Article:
Over the weekend the Wall Street Journal ran an expose on Jim Vidmar a man who makes a living by helping people boost their social status on Twitter. Vidmar, who’s based in Las Vegas, buys fake Twitter accounts in bulk and then uses those accounts to follow, tweet and retweet at his clients.
When the Wall Street Journal caught up with Vidmar, who gave them a look into his business, he had just purchased 1,000 fake Twitter accounts from a vendor in Pakistan. Vidmar only paid $58. He used those accounts to follow Dave Murrell a rapper who goes by the name Fyrare. Murrell told the WSJ that he has used Twitter ads to help bolster his profile but working with Vidmar is more effective. “but you’ll get more with Jim.” he said.
Murrell and many others believe that boosting your Twitter profile with fake accounts is normal. “If you’re not padding your numbers, you’re not doing it right,” he says. “It’s part of the game.”
Vidmar is currently managing 10,000 robot accounts for 50 clients. But it hasn’t always been so easy.
Researchers from the University of California Berkeley and George Mason University spent 10 months during 2012 and 2013 working with Twitter’s security team to identify fake accounts. The team was able to buy fake accounts, study the characteristics of the fake accounts and develop a filter to thwart them. Their methods were 95% effective, much higher than the 8% of fake accounts Twitter had previously caught.
Vidmar admitted that he knew when they implemented the new filter. In April of 2013 most of his fake accounts had been deleted.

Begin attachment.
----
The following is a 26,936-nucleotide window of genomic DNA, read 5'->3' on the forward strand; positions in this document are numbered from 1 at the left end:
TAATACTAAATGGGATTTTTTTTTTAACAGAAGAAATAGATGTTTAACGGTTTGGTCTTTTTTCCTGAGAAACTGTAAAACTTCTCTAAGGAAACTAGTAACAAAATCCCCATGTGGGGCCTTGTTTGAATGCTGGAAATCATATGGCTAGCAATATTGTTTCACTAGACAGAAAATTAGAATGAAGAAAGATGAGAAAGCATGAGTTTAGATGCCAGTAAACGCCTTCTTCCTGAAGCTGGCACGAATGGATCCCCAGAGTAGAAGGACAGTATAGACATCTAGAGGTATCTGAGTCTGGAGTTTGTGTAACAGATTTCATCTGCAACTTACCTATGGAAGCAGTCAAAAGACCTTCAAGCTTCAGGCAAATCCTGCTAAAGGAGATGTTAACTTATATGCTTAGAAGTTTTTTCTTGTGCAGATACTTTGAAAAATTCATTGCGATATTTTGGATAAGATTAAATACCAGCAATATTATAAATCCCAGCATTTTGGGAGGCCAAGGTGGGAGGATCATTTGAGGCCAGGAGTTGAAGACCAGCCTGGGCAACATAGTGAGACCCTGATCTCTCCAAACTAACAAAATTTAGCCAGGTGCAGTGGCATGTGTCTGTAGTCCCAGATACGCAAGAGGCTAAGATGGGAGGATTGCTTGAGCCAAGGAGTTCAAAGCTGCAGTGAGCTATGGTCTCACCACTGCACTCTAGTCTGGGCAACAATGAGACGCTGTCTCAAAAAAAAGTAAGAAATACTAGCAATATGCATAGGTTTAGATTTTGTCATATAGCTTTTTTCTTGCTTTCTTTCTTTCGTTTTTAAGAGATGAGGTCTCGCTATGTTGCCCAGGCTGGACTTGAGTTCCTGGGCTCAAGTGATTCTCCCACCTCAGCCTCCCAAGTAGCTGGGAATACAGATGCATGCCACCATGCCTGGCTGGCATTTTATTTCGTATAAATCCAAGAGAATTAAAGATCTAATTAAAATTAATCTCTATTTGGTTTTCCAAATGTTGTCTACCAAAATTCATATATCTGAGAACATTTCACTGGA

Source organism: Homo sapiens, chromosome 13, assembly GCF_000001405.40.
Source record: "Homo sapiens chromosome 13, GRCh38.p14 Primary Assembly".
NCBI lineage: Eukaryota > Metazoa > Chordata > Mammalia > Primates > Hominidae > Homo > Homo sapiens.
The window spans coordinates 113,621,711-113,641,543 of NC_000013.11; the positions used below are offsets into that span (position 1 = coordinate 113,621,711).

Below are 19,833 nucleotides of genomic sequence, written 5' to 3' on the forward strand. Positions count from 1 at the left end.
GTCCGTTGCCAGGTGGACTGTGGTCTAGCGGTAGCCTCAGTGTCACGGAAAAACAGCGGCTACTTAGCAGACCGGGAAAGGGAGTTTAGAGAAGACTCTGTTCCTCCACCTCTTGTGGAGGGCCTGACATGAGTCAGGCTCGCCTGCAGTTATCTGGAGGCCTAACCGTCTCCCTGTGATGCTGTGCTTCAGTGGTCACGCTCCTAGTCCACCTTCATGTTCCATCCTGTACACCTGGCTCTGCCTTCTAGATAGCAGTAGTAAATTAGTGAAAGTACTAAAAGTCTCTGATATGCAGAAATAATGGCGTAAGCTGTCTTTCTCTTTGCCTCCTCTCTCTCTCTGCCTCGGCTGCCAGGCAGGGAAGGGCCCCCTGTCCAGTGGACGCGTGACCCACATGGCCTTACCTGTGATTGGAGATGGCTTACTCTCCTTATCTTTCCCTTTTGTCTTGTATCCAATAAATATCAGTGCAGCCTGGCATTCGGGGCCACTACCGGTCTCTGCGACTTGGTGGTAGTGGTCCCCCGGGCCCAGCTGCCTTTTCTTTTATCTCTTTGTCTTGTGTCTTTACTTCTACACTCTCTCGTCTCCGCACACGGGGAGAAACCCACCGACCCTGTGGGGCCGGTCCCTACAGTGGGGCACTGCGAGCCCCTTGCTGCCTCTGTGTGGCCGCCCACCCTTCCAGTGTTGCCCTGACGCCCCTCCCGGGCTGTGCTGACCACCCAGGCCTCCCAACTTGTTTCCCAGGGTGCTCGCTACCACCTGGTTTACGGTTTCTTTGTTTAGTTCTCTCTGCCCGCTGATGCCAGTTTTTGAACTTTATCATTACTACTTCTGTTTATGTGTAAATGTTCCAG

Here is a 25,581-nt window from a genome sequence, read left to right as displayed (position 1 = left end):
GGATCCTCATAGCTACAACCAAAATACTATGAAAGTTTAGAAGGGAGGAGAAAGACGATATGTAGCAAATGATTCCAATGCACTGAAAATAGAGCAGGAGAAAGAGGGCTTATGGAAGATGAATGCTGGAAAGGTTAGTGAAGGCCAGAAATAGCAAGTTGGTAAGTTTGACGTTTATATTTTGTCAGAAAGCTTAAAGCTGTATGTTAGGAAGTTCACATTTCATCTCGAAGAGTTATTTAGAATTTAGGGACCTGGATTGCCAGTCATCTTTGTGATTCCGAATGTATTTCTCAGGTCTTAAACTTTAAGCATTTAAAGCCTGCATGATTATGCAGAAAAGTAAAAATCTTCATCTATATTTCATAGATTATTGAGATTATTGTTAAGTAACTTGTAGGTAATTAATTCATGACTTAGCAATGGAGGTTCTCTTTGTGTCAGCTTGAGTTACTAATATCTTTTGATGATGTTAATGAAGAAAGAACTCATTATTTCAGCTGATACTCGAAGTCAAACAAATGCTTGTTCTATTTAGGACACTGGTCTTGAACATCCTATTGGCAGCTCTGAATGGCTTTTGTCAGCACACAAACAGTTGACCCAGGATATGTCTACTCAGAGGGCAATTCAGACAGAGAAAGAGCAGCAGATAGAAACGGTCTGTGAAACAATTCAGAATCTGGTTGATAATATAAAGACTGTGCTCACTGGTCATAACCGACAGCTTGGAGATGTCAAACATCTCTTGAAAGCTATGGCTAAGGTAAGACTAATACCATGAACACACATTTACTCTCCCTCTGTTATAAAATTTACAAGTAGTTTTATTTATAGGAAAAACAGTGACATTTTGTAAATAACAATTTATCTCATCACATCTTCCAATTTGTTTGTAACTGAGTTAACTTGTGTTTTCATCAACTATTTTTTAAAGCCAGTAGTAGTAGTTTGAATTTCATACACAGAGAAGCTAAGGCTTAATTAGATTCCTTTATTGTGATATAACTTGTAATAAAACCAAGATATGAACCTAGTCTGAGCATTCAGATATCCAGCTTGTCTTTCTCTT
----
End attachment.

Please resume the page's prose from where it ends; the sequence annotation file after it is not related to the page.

But now, for some reason, security has lightened up at Twitter. Vidmar is back to buying fake accounts in bulk. Fake accounts since the research team worked with Twitter have actually improved. One of the things that the researchers looked for was incomplete profiles and accounts with no pic or avatar. Now Vidmar tells WSJ that his fake accounts all have profiles and photos. They also tweet a few times before their sold on the black market.
Twitter, unlike Facebook, has no steadfast policy on fake accounts. Twitter allows users to have more than one account, which makes sense because many people have a personal Twitter and a work Twitter. Some also have accounts for hobbies that they like so they control the flow of inbound tweets. Facebook, on the other hand, requires users to use their real name and they can only maintain one Facebook account at a time.
Vidmar uses the fake accounts to not only boost his clients’ Twitter accounts but also to make them trending topics. Another rapper, Philadelphia based Tony Benson, who goes by the name “Philly Chase” says using Vidmar to promote his account on Twitter was “the best decision I ever made.” Benson was able to trend in Philadelphia so much that local media picked up on him, and he was able to book more shows.
Turning people into trending topics can be a very lucrative business. Vidmar says that the company sells a “promoted trend” for as much as $200,000 per day. Because he’s using fake Twitter accounts rather than paying for sponsored tweets, the trend seems more authentic.
What do you think, tell us in the comments below: